• Seneca Lake algae testing will be done Potentially toxic blue-green algae may have bloomed in Seneca Lake last year. Then again, maybe it didn't. There was a certain amount of confusion on that point at the largest Finger Lake last year, partly because no one was sampling to see if it really was algae that folks kept seeing. That should be a thing of the past. The Seneca Lake Pure Waters Association announced Tuesday that the group and the state Department of Environmental Conservation have arranged to begin regular observation, sampling and analysis of Seneca water for the presence of algal toxin. "We welcome this initiative from DEC to create an organized and effective program to monitor this threat to public health and safety. Last year we had a number of questions from residents and no way to respond to their concerns," said Edwin Przybylowicz, who will coordinate the sampling for the lake association. As the Democrat and Chronicle reported last summer, the five largest Finger Lakes -- Cayuga, Seneca, Keuka, Canandaigua and Skaneateles -- had been left out of the extensive toxin sampling that's been done in recent years by the state. Mainly this was because the lake associations there either didn't know about the state algal-toxin testing or chose not to get involved. (July 8, 2014) Rochester Democrat and Chronicle [more on Finger Lakes and Water Quality and Seneca Lake in our area]

2013

  • Watchdog follow-up: Largest Finger Lakes don't get toxin testing Parts of the Seneca Lake shoreline were draped at times this summer with the oddly colored water and white froth that often signal the presence of blue-green algae blooms. The blooms, which can be accompanied by potentially dangerous toxin, provoked a flood of complaints to the lake association. But Seneca Lake’s waters were never tested for algal toxin. Seneca, the largest of the 11 Finger Lakes, was never included on New York’s warning list of water bodies suffering blooms because environmental officials tried twice but weren’t able to verify that blooms had even occurred. Members of the lake association were left confused. “We issued an alert to our members and … asked them to report to the DEC. I haven’t heard anything back from anybody,” said Mary Ann Kowalski, president of the Seneca Lake Pure Waters Association. (September 23, 2013) Rochester Democrat and Chronicle [more on Water Quality and Seneca Lake in our area]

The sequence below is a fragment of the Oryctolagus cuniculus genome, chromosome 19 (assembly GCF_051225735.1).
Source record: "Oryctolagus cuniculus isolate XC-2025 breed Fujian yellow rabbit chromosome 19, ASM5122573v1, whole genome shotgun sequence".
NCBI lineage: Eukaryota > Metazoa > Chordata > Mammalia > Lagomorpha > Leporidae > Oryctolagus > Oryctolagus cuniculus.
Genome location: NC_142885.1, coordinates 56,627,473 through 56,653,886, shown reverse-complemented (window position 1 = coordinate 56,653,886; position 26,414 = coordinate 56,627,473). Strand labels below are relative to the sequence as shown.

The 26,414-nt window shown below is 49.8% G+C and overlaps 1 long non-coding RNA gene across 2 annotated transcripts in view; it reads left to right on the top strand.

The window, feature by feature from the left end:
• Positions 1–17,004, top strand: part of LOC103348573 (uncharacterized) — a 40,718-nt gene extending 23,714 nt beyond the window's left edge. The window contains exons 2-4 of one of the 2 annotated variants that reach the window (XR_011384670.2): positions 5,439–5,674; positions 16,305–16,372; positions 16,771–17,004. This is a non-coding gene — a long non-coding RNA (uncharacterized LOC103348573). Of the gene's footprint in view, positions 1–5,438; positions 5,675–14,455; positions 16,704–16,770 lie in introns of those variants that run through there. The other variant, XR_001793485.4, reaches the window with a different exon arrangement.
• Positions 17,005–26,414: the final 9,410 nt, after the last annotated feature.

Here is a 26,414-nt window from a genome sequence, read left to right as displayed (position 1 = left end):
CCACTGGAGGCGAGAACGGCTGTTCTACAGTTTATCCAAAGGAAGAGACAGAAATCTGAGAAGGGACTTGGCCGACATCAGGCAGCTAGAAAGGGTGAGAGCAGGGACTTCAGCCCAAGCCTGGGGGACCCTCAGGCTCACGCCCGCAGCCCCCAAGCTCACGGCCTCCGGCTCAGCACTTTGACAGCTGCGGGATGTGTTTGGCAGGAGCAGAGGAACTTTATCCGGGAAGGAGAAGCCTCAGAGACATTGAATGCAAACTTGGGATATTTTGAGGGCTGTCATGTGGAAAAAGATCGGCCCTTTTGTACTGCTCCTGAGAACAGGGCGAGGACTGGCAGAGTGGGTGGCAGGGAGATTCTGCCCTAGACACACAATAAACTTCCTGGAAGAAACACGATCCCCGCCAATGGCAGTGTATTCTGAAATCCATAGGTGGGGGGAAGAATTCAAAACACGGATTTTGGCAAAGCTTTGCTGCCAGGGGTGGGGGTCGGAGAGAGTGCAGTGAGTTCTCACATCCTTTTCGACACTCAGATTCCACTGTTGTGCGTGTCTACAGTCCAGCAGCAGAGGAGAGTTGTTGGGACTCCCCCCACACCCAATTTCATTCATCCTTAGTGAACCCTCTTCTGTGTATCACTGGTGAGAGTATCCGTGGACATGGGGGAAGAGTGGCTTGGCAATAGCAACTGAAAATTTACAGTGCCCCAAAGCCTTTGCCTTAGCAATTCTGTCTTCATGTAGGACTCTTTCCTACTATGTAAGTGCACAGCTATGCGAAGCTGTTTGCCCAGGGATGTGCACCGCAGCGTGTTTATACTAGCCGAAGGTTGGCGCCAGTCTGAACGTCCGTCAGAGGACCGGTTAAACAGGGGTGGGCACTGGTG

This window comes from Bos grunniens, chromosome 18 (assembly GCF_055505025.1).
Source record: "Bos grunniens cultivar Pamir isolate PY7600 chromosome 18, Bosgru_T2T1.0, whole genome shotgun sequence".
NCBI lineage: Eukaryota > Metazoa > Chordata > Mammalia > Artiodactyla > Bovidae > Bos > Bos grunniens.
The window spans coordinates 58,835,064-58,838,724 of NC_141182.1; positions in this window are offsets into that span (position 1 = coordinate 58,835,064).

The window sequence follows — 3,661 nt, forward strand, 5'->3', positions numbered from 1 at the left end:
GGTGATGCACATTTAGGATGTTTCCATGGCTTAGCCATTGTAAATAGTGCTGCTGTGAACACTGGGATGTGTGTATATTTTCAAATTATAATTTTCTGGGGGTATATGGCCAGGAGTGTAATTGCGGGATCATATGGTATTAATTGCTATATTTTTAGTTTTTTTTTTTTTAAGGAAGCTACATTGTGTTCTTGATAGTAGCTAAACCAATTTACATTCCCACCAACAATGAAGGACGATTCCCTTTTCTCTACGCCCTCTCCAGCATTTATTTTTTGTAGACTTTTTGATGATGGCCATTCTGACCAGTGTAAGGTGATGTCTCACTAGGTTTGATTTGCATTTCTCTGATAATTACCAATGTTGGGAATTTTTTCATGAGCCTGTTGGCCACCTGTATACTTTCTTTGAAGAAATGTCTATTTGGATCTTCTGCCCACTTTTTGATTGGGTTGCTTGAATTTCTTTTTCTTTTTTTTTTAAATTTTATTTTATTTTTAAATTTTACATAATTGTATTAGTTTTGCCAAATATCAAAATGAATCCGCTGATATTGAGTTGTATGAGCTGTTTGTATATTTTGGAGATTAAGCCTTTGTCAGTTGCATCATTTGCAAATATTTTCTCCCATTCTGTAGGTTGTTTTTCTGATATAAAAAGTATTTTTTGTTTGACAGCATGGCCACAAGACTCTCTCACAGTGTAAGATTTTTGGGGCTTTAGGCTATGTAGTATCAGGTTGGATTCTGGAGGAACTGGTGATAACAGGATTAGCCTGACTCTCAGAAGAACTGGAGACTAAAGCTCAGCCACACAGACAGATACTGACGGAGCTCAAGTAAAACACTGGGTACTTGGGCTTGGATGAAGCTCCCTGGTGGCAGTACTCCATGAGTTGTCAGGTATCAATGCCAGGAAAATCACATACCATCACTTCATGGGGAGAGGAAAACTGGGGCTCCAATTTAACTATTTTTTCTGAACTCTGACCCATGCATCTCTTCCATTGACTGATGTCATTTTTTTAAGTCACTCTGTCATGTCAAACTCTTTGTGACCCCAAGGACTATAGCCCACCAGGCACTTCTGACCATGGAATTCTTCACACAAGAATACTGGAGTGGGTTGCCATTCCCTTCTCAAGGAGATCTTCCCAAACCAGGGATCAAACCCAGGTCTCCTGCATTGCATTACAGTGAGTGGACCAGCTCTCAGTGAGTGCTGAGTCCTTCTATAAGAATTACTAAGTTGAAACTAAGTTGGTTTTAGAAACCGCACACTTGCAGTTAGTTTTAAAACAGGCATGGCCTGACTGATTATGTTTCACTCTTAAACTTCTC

2011

  • Public defends "pristine, beautiful" Seneca Lake at gas hearing | Innovation Trail Bill Moler, the president of the Inergy subsidiary that aims to store 2.1 million gallons of propane in salt caverns next to Seneca Lake, faced a tough crowd on Tuesday night. He attended a Department of Conservation-organized public hearing in Watkins Glen, and was tasked with trying to persuade the crowd that the project would go largely unnoticed - and would yield lower propane prices in the region. But that wasn't a convincing argument to those who came to voice their opposition. Hundreds of local residents turned out, and many expressed fears the project would industrialize a region that depends on tourism. (September 28, 2011) Innovation Trail [More on Seneca Lake in our area]

2009

2008

2003